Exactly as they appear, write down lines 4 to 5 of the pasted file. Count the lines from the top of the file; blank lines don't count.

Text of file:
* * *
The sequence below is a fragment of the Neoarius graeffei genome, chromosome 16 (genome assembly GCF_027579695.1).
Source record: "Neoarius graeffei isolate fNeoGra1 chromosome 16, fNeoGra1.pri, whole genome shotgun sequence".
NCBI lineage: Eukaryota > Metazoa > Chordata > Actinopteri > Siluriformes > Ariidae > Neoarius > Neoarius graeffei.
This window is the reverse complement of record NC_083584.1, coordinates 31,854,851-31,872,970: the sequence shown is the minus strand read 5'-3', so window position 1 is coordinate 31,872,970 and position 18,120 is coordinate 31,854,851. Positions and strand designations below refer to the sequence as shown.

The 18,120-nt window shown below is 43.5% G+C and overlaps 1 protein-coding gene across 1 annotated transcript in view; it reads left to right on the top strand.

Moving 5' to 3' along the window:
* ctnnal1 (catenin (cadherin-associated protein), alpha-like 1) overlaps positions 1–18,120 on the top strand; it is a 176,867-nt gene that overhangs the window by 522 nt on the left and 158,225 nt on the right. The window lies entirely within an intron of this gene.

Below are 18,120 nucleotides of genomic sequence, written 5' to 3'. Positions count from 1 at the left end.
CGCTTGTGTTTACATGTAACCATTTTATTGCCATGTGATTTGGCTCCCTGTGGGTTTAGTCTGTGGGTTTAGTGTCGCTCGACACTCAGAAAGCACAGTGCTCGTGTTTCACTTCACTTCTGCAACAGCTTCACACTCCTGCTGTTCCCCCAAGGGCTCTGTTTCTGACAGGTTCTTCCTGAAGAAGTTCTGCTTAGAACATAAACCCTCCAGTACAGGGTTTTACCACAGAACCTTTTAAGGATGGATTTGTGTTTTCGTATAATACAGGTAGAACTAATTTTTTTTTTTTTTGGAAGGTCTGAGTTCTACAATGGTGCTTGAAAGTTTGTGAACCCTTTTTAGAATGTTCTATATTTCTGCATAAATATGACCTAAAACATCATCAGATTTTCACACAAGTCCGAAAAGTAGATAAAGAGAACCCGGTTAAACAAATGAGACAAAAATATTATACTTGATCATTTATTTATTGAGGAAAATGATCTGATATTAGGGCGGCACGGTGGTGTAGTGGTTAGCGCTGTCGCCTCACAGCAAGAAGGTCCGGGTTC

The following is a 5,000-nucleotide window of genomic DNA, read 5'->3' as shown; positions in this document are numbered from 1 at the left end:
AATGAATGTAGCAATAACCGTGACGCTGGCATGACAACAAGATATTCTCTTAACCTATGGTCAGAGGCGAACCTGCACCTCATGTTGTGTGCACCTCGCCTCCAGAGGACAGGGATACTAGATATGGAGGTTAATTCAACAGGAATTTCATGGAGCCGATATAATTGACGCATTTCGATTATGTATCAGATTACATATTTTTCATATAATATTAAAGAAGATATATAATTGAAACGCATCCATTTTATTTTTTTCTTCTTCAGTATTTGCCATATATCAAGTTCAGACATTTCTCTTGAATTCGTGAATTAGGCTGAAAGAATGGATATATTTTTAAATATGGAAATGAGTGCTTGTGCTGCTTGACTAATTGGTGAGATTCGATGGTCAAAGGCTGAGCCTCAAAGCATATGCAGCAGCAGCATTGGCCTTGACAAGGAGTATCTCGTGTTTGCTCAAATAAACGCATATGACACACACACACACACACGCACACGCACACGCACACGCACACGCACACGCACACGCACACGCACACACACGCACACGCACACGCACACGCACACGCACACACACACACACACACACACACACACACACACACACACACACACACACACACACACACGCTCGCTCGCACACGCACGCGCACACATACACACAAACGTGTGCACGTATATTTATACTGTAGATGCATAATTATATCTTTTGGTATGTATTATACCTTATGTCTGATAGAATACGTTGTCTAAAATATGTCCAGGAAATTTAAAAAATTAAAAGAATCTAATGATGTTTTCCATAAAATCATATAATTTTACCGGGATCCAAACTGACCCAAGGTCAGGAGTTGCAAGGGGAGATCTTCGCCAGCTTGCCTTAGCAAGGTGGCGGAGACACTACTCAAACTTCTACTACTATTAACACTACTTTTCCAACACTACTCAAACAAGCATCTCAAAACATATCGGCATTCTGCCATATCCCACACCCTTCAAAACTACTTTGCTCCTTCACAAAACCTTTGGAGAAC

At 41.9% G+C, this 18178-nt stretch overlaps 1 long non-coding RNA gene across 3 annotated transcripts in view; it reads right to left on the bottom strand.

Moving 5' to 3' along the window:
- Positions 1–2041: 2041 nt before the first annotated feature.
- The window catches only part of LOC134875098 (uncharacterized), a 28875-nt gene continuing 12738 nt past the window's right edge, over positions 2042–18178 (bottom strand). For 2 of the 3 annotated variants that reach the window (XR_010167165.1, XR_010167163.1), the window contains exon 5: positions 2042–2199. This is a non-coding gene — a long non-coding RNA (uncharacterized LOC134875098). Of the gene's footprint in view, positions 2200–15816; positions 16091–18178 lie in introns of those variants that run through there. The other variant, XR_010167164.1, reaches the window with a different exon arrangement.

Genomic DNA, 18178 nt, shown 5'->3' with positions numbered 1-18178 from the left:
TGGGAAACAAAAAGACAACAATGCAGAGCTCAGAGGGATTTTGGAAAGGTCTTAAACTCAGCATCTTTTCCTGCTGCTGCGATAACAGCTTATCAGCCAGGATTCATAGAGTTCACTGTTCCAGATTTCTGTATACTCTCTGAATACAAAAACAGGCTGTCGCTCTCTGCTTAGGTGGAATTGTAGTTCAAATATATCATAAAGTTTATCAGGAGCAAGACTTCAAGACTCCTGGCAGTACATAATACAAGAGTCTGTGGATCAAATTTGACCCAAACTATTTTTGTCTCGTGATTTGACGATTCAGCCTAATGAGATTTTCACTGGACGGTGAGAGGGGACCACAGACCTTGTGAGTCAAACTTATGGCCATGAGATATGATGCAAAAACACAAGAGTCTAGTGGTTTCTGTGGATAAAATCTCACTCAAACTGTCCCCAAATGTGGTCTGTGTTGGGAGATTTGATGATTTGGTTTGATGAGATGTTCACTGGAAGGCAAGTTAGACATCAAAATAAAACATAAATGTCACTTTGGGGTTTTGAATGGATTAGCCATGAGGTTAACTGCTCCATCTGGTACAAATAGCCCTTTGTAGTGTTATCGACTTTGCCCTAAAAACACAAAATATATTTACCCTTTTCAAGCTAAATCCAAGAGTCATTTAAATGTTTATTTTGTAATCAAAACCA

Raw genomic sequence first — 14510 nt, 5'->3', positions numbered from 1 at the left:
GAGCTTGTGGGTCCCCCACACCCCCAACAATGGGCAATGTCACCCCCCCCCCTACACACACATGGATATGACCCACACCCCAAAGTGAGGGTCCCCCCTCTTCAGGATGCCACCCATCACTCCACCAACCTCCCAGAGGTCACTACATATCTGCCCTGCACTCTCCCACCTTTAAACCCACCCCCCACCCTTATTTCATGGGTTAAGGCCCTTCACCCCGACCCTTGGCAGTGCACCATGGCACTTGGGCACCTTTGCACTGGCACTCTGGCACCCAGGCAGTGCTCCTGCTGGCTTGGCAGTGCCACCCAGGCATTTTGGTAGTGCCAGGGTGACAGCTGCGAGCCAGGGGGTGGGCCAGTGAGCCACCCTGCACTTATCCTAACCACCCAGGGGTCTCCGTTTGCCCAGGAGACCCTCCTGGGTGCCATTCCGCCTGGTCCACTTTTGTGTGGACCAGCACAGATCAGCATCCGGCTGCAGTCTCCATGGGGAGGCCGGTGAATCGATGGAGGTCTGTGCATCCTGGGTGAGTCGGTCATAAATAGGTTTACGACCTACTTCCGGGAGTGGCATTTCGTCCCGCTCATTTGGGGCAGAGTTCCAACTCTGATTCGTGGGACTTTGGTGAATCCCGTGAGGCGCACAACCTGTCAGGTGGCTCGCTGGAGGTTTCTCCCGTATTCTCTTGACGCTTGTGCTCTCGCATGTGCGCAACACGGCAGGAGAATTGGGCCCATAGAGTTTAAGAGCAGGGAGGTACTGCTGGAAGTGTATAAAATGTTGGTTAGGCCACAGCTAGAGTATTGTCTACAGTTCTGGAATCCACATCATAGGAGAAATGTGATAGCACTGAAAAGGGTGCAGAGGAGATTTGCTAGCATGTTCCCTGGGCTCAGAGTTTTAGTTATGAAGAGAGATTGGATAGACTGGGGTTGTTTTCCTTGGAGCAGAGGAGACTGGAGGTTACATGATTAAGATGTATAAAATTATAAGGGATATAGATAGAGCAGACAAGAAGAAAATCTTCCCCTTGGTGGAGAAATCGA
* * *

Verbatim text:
This window is the reverse complement of record NC_083584.1, coordinates 31,854,851-31,872,970: the sequence shown is the minus strand read 5'-3', so window position 1 is coordinate 31,872,970 and position 18,120 is coordinate 31,854,851. Positions and strand designations below refer to the sequence as shown.

The 18,120-nt window shown below is 43.5% G+C and overlaps 1 protein-coding gene across 1 annotated transcript in view; it reads left to right on the top strand.